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bjaypee
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Joined: 01 Aug 2001
Posts: 198

PostPosted: Mon Oct 23, 2006 5:09 am Reply with quoteBack to top

Found this interesting article on the web ; which should make Badagas especially from Meekery Village very happy !

'A tasty way to talk' by SARAH McNEILL

in TIMEOUT (Australia) datelined October 7, 2006

In the small tribal village of Meeckery in southern India, Stephanie Dodd discovered that the best way to communicate with her non-English speaking host family was to cook with them.

"I would share kitchen chores with the women and help them prepare the family meals," she said. The food was simple, seasonal, aromatic and vegetable-based and Stephanie began to write down the recipes that had been passed down from generation to generation.

The 22-year-old UWA student from Nedlands was part of a group of eight young Australian volunteers working in India on a 10-week project with Australian Volunteers International.The students lived and worked with the Badaga people in the village.Stephanie got the other students to write down recipes and based on ventures into local markets,attending local festivals,weddings and funerals, she planned to compile a book that would capture the essence of regional India.

On her return from India, Stephanie became involved in the Young Achievement Australia (YAA) business skills program, representing UWA. The timing was perfect. As part of the program,the group of 11 students had to form a company
with a board of management, create a product,design a business and marketing plan and sell the product.

The company, Royal Industries, adopted Stephanie's idea and compiled, produced and is now selling the cookbook, called Tantric Feasts: Connecting through Cooking in Southern India .The company's marketing director, 21-year-old Jeanette Koh of West Perth, prepared every recipe in the book and had photos taken by May-Lyn Zamojski, a Year 12 student at Perth Modern School who is taking an elective in photography.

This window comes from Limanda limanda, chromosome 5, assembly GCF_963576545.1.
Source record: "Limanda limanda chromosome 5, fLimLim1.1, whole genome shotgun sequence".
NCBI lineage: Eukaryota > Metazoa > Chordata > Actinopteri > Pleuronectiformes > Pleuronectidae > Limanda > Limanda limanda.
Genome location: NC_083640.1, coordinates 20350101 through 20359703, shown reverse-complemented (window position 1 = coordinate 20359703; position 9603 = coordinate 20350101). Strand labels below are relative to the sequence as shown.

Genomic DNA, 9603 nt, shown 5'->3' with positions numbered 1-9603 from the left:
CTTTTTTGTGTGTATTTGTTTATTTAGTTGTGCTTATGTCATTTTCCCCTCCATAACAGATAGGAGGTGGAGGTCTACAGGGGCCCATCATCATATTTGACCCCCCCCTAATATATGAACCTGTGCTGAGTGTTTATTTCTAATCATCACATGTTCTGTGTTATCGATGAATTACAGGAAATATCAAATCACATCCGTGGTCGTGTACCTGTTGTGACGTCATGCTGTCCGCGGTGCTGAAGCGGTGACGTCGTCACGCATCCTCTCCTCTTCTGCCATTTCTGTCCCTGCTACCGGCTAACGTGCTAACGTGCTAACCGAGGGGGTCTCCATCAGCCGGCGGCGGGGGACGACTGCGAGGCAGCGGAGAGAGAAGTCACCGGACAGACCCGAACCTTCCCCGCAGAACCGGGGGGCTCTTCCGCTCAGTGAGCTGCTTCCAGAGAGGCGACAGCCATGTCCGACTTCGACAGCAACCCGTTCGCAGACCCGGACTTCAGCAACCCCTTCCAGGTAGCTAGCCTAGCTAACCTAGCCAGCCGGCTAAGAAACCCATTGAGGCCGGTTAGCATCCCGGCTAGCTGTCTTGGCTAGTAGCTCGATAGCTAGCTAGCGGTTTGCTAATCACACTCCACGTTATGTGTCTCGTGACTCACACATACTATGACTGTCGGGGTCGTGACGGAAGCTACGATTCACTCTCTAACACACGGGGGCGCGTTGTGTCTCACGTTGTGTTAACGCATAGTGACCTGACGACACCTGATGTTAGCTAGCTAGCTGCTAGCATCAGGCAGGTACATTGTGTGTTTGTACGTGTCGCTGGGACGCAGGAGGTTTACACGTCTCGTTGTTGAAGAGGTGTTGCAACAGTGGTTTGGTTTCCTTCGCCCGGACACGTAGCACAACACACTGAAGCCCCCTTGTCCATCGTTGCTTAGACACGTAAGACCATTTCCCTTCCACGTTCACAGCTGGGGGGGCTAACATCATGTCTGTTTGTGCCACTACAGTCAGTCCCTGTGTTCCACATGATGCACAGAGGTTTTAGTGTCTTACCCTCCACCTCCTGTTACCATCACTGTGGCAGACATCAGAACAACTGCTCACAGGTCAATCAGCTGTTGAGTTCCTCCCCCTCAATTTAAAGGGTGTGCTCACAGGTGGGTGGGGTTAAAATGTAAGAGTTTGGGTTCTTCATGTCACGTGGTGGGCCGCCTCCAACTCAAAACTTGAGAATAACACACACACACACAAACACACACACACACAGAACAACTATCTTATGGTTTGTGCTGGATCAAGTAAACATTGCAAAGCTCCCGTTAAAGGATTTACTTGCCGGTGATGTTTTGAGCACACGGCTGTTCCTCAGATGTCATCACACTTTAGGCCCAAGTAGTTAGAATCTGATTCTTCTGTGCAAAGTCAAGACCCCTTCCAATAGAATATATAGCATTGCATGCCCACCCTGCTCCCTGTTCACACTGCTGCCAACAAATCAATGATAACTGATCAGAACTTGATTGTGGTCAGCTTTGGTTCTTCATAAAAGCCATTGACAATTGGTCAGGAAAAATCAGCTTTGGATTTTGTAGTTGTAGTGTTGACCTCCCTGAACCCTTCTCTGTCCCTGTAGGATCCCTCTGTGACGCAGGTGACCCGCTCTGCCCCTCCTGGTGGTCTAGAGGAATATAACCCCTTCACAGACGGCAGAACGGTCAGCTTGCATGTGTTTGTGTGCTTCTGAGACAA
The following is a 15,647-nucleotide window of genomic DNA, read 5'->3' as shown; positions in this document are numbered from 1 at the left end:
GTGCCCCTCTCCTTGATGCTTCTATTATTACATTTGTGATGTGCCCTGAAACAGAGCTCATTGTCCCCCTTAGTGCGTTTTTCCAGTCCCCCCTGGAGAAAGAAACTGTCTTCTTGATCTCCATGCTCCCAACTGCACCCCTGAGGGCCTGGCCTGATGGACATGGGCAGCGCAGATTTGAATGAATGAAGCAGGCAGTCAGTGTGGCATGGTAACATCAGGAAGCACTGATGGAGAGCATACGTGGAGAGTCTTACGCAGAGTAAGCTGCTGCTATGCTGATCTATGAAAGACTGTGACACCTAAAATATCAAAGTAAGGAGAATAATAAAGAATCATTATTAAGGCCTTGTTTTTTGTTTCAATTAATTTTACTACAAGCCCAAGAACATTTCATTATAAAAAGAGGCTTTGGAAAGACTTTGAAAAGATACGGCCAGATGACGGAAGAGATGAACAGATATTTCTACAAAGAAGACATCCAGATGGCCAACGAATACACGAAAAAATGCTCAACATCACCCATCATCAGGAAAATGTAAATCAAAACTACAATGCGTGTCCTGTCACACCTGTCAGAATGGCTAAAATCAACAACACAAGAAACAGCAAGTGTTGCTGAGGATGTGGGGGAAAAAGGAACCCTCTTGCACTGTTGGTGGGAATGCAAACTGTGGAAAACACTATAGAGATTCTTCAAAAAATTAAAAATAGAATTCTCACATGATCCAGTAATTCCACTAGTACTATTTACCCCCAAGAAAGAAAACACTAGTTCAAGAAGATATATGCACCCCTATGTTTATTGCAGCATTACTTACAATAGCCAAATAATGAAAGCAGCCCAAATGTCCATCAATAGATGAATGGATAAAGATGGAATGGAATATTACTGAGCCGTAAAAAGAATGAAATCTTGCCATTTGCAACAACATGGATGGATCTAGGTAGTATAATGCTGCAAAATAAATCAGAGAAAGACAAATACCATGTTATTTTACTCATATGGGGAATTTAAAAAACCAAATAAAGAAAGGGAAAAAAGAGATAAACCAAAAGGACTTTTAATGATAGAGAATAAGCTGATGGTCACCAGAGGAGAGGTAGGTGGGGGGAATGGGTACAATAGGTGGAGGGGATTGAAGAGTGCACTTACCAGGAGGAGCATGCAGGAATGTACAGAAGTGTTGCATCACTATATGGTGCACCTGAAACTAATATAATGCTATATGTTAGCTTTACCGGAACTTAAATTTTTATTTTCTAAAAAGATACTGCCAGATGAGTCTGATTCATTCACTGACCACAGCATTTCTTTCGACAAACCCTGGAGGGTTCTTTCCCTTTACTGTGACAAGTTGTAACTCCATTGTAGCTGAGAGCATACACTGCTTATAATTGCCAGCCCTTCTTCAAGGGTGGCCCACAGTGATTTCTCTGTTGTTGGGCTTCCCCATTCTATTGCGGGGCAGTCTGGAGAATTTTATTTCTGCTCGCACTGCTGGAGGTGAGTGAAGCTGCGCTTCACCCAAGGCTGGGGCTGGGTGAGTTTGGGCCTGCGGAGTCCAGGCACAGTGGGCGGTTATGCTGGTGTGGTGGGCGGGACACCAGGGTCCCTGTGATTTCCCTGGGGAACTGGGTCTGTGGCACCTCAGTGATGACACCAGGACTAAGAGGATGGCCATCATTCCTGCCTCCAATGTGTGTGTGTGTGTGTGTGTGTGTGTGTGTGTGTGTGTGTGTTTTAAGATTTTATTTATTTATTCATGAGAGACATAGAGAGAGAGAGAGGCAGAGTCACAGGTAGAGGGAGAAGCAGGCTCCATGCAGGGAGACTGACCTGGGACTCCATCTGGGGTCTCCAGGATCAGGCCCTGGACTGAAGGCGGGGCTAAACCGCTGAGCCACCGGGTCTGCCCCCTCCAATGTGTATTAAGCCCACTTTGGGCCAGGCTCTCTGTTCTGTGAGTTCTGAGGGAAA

The group designed the layout, produced and printed it themselves and were surprised and delighted at its initial success its first run of 100 copies sold almost immediately.Each book comes with a packet of three spices sambar, garam masala and black mustard seeds provided by Kongs in Broadway, Nedlands. For novices to Indian cuisine it is an inspiring way to tackle the simple but tasty recipes.They range from breakfast dishes like kitcheri, that according to the book "provides both nourishment for the body and due to its spice combination, also benefits digestion", to peppery rasam soup that is reportedly good for clearing up colds, chicken masala and besan ke laddoo, a sweet chickpea fudge.

Many of the recipes are attributed to the cook from whose kitchen it came and Stephanie has included plenty of interesting details and anecdotes about the southern Indian way of life.

"I felt positively naughty when learning to eat the Indian way," she wrote of her first "hands-on" Thali experience, eating rice and curry off a banana leaf without cutlery.She describes festivals,the markets and the friendly eighbourhood "tea-uns".

It has been a community project that has spread from the enthusiastic and hospitable villagers of Meeckery to the equally enthusiastic students and their company, Royal Industries. The book with its accompanying spices costs $20 and 10% of the proceeds will be returned to Meeckery, to help the community with its development projects.
The book can be ordered through Jeanette Koh on 0422 163 606 or is available through the UWA Coop Bookshop.

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